- Heritage Category:
- Scheduled Monument
- List Entry Number:
- Date first listed:
- Date of most recent amendment:
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This copy shows the entry on 19-Oct-2019 at 07:42:58.
The building or site itself may lie within the boundary of more than one authority.
- West Sussex
- Horsham (District Authority)
- National Grid Reference:
- TQ 16322 20882
Reasons for Designation
Motte castles are medieval fortifications introduced into Britain by the
Normans. They comprised a large conical mound of earth or rubble, the motte,
surmounted by a palisade and a stone or timber tower. In a majority of
examples an embanked enclosure containing additional buildings, the bailey,
adjoined the motte. Motte castles and motte-and-bai1ey castles acted as
garrison forts during offensive military operations, as strongholds, and, in
many cases, as aristocratic residences and as centres of local or royal
administration. Built in towns, villages and open countryside, motte castles
generally occupied strategic positions dominating their immediate locality
and, as a result, are the most visually impressive monuments of the early
post-Conquest period surviving in the modern landscape. Over 600 motte castles
and motte-and-bailey castles are recorded nationally, with examples known from
most regions. Some 100-150 examples do not have baileys and are classified as
motte castles. As one of a restricted range of recognised early post-Conquest
monuments, they are particularly important for the study of Norman Britain and
the development of the feudal system. Although many were occupied for only a
short period of time, motte castles continued to be built and occupied from
the 11th to the 13th centuries, after which they were superseded by other
types of castle.
The earthwork remains of Knepp Castle survive well despite the ruined condition of the above-ground walls, and it therefore holds considerable archaeological potential for evidence of the development of the castle. Its diversity of features, such as the approach causeway and the outer bank, illustrates well the adaptability of motte castles to suit the particular setting.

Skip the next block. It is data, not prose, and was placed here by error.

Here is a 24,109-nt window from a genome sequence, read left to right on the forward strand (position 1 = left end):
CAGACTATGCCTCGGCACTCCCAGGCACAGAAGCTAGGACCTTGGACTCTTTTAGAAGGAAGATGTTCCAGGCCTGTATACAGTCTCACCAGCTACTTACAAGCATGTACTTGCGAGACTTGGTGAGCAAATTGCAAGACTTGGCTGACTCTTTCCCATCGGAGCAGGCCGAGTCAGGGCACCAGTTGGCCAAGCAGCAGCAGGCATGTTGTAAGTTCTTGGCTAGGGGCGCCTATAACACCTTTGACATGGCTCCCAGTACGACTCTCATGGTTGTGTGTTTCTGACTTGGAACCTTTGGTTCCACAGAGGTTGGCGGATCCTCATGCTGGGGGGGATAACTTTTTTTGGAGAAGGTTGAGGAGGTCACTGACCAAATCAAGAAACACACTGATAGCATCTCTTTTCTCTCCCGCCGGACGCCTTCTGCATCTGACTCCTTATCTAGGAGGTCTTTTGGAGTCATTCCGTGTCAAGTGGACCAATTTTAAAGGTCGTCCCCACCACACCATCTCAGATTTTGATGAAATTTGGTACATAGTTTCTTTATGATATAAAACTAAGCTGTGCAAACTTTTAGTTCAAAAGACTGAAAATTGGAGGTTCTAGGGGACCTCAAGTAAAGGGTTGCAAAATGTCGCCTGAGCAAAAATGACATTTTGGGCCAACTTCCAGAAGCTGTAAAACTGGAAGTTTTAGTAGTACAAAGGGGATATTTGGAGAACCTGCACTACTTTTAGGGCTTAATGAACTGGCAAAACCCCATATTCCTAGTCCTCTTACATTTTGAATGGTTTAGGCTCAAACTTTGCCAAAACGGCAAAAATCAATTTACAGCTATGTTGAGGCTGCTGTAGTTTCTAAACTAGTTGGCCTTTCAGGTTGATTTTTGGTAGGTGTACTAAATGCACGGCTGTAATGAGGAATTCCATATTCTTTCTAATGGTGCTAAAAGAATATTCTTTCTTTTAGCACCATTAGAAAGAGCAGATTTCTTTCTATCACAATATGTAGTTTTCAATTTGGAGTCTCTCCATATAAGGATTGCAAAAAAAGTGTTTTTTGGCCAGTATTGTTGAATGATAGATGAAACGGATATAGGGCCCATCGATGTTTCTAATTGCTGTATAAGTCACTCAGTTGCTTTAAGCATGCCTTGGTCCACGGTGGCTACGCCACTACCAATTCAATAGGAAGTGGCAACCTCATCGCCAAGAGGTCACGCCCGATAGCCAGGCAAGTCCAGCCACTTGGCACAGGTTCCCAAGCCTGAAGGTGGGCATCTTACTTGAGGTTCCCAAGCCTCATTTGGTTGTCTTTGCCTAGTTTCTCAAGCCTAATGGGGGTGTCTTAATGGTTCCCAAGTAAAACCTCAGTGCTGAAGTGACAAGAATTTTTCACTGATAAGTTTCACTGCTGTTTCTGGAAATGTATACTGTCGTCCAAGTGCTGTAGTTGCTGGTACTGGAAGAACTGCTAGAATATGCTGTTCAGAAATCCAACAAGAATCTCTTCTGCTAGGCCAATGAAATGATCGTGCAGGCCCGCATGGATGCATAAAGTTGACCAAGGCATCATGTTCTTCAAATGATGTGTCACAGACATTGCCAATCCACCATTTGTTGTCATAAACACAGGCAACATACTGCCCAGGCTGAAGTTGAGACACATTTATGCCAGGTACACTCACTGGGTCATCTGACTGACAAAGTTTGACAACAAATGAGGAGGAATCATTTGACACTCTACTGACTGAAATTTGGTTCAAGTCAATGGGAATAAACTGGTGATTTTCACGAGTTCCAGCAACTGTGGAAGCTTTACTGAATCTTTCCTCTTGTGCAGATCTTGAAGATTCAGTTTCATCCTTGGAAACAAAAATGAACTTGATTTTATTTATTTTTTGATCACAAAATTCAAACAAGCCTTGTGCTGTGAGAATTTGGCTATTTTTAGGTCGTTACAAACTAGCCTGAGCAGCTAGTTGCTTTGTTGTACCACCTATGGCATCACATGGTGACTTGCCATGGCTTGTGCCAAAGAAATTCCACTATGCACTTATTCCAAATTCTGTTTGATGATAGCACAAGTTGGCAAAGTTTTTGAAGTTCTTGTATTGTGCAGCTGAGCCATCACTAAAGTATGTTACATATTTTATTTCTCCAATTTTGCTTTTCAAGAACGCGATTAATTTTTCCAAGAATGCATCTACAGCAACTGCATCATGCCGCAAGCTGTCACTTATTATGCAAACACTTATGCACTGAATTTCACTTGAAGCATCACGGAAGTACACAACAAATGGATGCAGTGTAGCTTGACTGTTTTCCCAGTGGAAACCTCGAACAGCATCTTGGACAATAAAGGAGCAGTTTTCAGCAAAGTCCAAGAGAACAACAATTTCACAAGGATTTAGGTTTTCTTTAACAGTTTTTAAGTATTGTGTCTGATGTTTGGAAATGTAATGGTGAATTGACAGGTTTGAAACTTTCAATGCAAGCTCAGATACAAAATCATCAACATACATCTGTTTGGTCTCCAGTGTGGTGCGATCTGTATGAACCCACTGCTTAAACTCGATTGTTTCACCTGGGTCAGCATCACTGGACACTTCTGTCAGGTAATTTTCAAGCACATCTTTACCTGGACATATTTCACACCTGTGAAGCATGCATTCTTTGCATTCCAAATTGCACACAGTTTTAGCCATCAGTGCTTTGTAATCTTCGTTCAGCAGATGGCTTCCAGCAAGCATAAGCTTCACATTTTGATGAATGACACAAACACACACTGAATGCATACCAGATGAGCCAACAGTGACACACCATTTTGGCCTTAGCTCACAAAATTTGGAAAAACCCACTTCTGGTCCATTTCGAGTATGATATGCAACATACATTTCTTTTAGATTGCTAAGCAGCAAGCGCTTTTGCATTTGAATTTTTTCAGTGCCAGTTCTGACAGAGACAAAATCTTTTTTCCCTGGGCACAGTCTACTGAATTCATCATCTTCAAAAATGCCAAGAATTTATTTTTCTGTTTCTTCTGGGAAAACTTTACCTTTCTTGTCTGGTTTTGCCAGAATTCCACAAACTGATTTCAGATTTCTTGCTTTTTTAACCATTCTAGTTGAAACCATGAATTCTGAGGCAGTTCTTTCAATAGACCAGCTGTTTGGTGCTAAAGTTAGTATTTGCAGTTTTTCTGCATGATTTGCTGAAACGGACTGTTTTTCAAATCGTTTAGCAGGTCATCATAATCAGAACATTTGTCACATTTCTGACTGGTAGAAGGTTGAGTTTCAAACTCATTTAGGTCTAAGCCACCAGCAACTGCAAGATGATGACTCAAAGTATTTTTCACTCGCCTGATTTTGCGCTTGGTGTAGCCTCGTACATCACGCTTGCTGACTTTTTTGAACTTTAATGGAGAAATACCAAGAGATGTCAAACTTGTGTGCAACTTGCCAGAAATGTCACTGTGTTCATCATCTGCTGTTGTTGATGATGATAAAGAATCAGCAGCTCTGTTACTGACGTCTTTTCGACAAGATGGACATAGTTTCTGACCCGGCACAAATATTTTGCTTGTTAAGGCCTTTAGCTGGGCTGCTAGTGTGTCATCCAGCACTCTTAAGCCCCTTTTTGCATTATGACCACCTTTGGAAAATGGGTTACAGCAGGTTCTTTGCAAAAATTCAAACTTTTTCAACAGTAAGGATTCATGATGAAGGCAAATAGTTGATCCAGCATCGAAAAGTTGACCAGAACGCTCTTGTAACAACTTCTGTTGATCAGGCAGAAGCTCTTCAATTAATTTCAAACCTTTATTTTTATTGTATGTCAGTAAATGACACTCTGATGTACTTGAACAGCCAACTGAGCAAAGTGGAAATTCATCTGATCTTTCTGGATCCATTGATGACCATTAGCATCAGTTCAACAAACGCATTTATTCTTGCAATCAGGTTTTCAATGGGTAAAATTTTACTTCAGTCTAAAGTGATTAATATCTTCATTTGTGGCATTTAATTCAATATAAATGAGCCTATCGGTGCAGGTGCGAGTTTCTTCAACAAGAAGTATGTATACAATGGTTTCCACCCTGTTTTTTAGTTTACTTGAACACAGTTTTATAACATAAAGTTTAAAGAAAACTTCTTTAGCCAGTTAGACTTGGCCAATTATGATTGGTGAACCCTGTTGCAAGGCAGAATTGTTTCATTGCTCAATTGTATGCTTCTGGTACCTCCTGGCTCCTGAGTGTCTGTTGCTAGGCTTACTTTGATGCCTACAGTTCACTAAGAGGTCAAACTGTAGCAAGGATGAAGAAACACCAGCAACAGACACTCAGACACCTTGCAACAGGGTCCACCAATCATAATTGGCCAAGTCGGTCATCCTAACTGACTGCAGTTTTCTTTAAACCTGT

The monument includes the mound and ruins of a motte castle dating from soon
after the Norman Conquest, together with its surrounding moat, outer bank
and approach causeway. The castle was built by William de Braose as a
northern stronghold in his Barony of Bramber.
A prominent natural mound in the marshy floodplain of the River Adur was
modified into a roughly oval motte 125m north-east/south-west by 80m north-
west/south-east and 4.5m high. On the summit of this motte was built a keep
originally some 15m square, of which a 9m length of the western wall
survives to a height of 12m. Two main periods of building are evident in the
surviving walling, of 11th/12th century and then of 13th century date, as
well as numerous more recent repairs. The doorway and large window at first
floor level indicate the position of the main chamber. The keep was largely
dismantled in 1726 and used for road-building stone.
Around the motte is a moat 7-11m wide and now silted up, with on its outer
edge a low bank 6m wide and 1m high. This outer bank is pierced on the
north-east side by an original gap 8m wide and on the western side by a
modern drain. The causeway by which the castle is joined to the dry land to
the west is 70m long, 8m wide and stands 1.6m high. It has been breached
near its eastern end by a modern drain.
The present drains through the outer bank and the causeway are excluded from
the scheduling, as is the concrete culvert nearby. The ground on either side
of the drains, however, is included. The lightning conductor on the keep
ruins is also excluded.
MAP EXTRACT The site of the monument is shown on the attached map extract. It includes a 2 metre boundary around the archaeological features, considered to be essential for the monument's support and preservation.
The contents of this record have been generated from a legacy data system.
- Legacy System number:
- Legacy System:
This monument is scheduled under the Ancient Monuments and Archaeological Areas Act 1979 as amended as it appears to the Secretary of State to be of national importance. This entry is a copy, the original is held by the Department for Digital, Culture, Media and Sport.
End of official listing